Sean Parker, the founder of Napster, became a billionaire at age 33. Mark Zuckerberg, the founder of Facebook, became a billionaire at 28. If Frank Pobutkiewicz has his way, the next billionaire will be minted by the time they’re done with high school.
Pobutkiewicz has announced the Whiteboard Incubator, a program that aims to help high school students launch a business and guide it to profitability. It’s an uncommon incubator designed for an atypical group, and it plays by different rules: Pobutkiewicz doesn’t ask for tuition or an equity stake in the businesses he backs. Instead, he has one simple ask: “Let me help you make $20,000 in profit before you leave for college.”
True to the entrepreneurial process, the Whiteboard Incubator is all-encompassing and intense. The in-person portion, a five-week stint at the Cambridge Innovation Center in Cambridge, Massachusetts will include business education where students learn from young entrepreneurs and professionals from Microsoft, HubSpot and Google. They’ll work to develop a professional culture and build accountability among their team.
And, oh yeah, they’ll work on the business, too.
Pobutkiewicz knows that his format will work because he’s done this before. His Global Startup Challenge program, now in its fourth year, offers students the academic components of the Whiteboard Incubator. Students come to Cambridge from around the world for a one-week crash course on creating a business plan.
There have been several instances where a group of students will leave the Global Startup Challenge with something they decide to pursue. In one instance, Pobutkiewicz helped a student reach $40,000-50,000 in sales within 120 days.
While he might be overwhelmed by the task of teaching and coaching high school students, Pobutkiewicz says what he’s uncovered is, in truth, a market inefficiency: “High school students are the most undervalued segment of our population. What high school students are capable of doing is so much higher than what we expect from them as a society.”
“When you talk to people in education, you’ll consistently hear them talk about their students as ‘kids.’ The difference between a kid and a student is monumental, and that’s a gap that I recognize.”
Pobutkiewicz approaches the learning environment by treating his students like equals, insisting they call him by his first name. “I was only four years out of high school when I started my first education company and I remember what it was like to be in high school and not have your opinions be valued. Stuff like having to ask to use the restroom are little things that get under your skin when you’re a fully-functioning person who just happens to be 16 or 17 years old.”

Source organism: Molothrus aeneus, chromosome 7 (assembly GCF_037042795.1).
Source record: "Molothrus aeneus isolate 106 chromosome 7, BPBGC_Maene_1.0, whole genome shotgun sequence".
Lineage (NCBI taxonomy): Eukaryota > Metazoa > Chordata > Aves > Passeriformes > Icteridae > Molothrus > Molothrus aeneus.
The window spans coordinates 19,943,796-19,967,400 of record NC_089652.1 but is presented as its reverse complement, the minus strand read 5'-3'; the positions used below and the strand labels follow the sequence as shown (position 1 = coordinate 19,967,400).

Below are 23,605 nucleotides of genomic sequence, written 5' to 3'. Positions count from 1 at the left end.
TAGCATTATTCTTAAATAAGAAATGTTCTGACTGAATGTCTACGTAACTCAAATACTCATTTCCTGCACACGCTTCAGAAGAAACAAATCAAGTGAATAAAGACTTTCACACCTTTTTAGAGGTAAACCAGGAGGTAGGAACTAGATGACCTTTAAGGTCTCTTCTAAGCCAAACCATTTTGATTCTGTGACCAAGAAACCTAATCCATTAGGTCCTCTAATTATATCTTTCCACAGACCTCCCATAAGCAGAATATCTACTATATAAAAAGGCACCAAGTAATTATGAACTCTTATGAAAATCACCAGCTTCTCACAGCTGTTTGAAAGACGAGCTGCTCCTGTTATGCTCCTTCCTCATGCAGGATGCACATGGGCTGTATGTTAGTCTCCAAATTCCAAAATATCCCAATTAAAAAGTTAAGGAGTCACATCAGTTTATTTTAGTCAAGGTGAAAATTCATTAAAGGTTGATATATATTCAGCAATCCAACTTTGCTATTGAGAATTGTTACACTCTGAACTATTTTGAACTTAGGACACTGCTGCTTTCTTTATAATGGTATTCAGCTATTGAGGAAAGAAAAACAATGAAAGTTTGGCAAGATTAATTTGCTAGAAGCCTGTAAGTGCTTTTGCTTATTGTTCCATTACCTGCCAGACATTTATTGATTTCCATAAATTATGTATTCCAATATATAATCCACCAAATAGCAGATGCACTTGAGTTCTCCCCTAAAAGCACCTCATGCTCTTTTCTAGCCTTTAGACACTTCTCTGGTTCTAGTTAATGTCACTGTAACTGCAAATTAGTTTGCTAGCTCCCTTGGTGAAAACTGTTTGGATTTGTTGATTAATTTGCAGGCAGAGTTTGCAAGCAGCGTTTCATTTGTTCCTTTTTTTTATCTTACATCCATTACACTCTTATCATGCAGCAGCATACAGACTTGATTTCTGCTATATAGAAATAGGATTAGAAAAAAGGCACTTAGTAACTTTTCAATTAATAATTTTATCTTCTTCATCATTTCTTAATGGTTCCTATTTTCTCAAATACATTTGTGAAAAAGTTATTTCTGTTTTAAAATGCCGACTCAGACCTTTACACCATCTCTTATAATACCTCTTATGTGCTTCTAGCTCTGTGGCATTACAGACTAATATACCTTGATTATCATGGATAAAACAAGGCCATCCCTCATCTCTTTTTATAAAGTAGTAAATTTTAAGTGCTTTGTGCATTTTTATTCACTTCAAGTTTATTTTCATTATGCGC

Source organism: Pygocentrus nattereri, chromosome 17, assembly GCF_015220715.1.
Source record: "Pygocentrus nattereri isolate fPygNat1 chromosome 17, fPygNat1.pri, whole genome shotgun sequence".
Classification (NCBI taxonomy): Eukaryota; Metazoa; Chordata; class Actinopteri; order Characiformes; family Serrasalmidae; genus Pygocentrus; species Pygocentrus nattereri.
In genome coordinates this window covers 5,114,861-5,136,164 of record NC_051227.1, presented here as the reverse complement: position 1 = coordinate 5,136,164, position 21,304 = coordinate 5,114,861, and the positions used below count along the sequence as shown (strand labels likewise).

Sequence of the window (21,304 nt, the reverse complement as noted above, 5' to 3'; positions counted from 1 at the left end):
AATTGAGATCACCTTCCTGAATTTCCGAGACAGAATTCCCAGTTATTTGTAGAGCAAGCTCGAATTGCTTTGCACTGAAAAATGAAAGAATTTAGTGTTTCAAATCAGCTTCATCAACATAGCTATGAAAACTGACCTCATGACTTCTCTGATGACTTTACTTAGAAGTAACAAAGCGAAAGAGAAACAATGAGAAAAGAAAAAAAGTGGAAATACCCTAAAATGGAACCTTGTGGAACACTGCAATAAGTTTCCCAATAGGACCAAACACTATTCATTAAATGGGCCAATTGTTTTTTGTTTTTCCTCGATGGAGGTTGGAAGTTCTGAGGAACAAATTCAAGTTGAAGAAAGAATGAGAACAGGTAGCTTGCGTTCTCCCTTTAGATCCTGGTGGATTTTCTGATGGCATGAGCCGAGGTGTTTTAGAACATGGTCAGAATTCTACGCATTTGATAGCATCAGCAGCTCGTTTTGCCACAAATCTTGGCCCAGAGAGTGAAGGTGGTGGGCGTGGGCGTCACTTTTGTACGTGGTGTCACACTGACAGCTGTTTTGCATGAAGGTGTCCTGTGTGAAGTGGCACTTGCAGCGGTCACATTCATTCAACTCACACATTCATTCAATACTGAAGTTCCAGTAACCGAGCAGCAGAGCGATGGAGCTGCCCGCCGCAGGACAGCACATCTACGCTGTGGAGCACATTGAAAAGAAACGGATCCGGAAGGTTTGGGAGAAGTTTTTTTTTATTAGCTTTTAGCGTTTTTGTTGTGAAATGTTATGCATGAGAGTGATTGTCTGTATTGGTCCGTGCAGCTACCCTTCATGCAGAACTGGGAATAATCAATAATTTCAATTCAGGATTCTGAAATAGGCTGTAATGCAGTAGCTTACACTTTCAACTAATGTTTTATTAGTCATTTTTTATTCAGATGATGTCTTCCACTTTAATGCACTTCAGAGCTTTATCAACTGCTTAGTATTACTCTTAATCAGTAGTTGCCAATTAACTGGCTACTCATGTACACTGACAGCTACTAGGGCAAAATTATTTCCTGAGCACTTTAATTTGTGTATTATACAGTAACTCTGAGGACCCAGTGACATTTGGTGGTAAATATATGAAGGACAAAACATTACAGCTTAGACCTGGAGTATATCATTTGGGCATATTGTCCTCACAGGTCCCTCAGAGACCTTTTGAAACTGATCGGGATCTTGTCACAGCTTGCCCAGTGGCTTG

The decision to take on this societal norm is something that comes naturally to Pobutkiewicz, who has been working with high school students since graduating from Boston University. Shortly after graduation, he built an educational program for those interested in Model UN, sending teams to competitions around the world. While building his first company, Potbutkiewicz worked out of the Cambridge Innovation Center co-working space, where he was surrounded by founders, entrepreneurs, makers and CEOs every day. It was then that the lightbulb went off: “The teaching technique I use in Model UN works in other areas and has a natural tie to entrepreneurship.”
He founded the Global Startup Challenge, a week-long student entrepreneurship bootcamp, and quickly identified a trend: students would learn everything they needed to start a company, leave with a great idea for a business, and usually fail to pursue it. The reason was simple: “There just aren’t a lot of resources for high school students who want to launch and scale a business.”
Yet another lightbulb moment for Pobutkiewicz—one that would speak to his internal motivations. As Frank explains, “I love building longterm relationships and believe that is the best way to maximize potential.” Working beyond the confines of a one-week program would allow for such a relationship to blossom.
“Breaking the high school mindset and helping a student get to their eureka moment where they realize ‘wow, I really can do this’ is a great source of inspiration for me.”
The Whiteboard Incubator’s summer program runs from June 25th to July 28th in Cambridge, Massachusetts. The program will accept three to five business concepts and it is now accepting requests for an application. All students with a concept or company are welcome to apply regardless of stage or if there is a full team. The application deadline is in March.
Andrew J. Chapin is a technology entrepreneur in San Francisco and a Boston Red Sox fan. Follow him on Twitter: @andrewjchapin.